Swift water rescue team saves lives
Central Texans often hear the phrase “Turn around, don’t drown,” and yet, every year, numerous people find themselves in dangerous situations because of flash floods. That is why, in the late 1990s, the Williamson County Sheriff’s Swift Water Rescue Team was formed. When Sheriff James Wilson came into office, he added personnel and purchased new equipment, allowing the team to function as an elite rescue unit.
Lt. James David, commander of the all-volunteer rescue team, says the many low water crossings, combined with the lack of trained water rescue personnel, caused the sheriff to take notice. The current team 12 deputies certified in advanced swift water rescue operates three rescue boats and a hovercraft. Although the team is made up of volunteers, members must apply and go through an extensive interview process that includes meeting a number of physical requirements. Lt. David says, “We also have to have a healthy fear of the water—which keeps us safe—but not so much fear as to hamper our abilities.”
Based in Georgetown, the Swift Water Rescue Team is on call when the weather forecast indicates rain. If flooding is imminent, the team is activated through the county’s emergency operations center. They are then deployed to affected areas and dispatched to specific locations as calls come in.
During these times, the team is divided into three rescue boat teams and a standby team, “in case one of our other boats goes down due to mechanical or other issues,” says Lt. David. The hovercraft was added to the fleet in 2015. Lt. David explains that every call is a team effort among EMS, the Fire Department, and the Sheriff’s Department. “We could not do our job without the support of all of these organizations working together as a team on these calls.”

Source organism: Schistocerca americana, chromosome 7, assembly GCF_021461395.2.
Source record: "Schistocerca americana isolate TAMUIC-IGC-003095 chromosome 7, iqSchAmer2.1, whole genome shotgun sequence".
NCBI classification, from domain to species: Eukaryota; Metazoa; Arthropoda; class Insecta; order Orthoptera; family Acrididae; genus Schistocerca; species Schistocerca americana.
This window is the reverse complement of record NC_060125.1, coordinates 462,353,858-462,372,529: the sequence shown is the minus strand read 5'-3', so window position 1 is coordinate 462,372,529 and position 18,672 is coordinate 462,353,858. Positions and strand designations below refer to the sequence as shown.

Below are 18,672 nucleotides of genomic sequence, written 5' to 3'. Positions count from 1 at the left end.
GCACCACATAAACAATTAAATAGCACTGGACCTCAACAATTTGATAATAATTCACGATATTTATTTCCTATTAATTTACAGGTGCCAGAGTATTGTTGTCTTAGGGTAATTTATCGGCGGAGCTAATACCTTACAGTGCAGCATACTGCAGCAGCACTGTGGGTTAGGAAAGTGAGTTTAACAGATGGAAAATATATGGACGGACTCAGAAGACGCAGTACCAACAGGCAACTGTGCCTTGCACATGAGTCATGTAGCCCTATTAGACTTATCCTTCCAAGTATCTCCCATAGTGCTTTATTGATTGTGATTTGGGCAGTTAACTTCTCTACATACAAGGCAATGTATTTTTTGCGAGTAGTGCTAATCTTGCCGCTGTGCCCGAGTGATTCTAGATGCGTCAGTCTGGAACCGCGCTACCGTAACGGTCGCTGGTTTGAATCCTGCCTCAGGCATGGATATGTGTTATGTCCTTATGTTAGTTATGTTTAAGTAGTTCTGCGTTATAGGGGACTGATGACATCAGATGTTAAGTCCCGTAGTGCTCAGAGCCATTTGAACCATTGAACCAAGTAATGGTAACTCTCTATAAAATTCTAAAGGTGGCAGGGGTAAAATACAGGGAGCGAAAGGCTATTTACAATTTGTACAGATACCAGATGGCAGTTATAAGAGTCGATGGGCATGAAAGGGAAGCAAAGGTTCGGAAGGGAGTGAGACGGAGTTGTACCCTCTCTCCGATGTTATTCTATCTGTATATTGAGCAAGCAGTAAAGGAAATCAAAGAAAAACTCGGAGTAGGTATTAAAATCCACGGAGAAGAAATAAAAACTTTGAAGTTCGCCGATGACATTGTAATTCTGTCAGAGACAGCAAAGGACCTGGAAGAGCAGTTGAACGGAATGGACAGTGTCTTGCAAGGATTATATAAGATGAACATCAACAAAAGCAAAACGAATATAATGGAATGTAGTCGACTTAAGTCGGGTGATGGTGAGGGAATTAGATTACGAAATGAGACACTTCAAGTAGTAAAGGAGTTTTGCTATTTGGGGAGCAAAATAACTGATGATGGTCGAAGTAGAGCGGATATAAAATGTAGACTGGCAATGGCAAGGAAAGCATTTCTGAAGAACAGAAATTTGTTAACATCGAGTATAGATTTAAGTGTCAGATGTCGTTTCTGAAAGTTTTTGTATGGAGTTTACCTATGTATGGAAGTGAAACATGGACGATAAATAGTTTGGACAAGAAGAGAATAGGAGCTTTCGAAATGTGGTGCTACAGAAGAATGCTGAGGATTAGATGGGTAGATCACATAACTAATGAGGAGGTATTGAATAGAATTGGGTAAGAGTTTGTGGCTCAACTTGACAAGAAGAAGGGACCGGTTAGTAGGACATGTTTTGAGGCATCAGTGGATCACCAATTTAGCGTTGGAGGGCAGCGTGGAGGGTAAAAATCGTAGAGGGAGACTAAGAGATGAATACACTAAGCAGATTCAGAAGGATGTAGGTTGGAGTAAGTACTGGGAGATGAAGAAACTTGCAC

The first officers to arrive on scene triage the situation, get the equipment to the water’s edge, gather the safety gear, and determine the best rescue technique for the situation, including where the anchor points will be. Working with the other emergency organizations, the team sends some personnel upstream to watch for debris and others downstream in case of unusual circumstances.
It was an unusual circumstance that revealed the need for the hovercraft, which was purchased last May after the team struggled to rescue a double amputee who had been swept from her car. She was found downstream, hypothermic and holding onto a tree limb, with only her head above water. She was rescued, but because the boat was not able to maneuver back through the debris, she had to be taken ashore at a different place, where EMS rushed to meet the rescuers. The hovercraft, with its reverse thrusters and ability to hover up to nine inches above the water or ground, helps the team in such extreme situations.
Flood emergencies are stressful not only for the victims. “We feel stress for our personal safety and that of our colleagues,” says Lt. David. “We’re at Mother Nature’s mercy, and with that comes stress as well as a huge adrenaline rush.” Once the victim is rescued, there is extreme relief and happiness, he says: “There are a lot of high fives going on.” Then it’s on to the next call. During these times, team members put in up to 16 hours a day, which is emotionally draining. Why do they volunteer for such an exhausting and risky job? Lt. David explains, “It’s our job to save people. We love working as a team with other emergency agencies to help these people.”
Do you know what to do during a flash flood?
Most of us have heard the phrase “Turn around, don’t drown,” but Lt. David amends that phrase to “Slow down, turn around, and don’t drown.” He suggests slowing down in the rain for two reasons:
1. It takes only one half to one inch of water to cause a vehicle to hydroplane.
2. A driver has to have time to see the water in order to be able to turn around safely.
Lt. David says, “It’s important to pay attention and be aware of your surroundings.” For example, if you’re going downhill in the rain, you’re likely to encounter standing water at the bottom. If you do end up in a flooded area, Lt. David advises you to “stay with the vehicle, grab your cell phone, and call 911 right away.” If the vehicle moves or starts filling up with water, you’ll have to determine whether you need to get on the roof. “Try to stay with the vehicle until circumstances dictate otherwise,” says Lt. David, “and be sure to observe your surroundings so that you can give details to the rescuers.”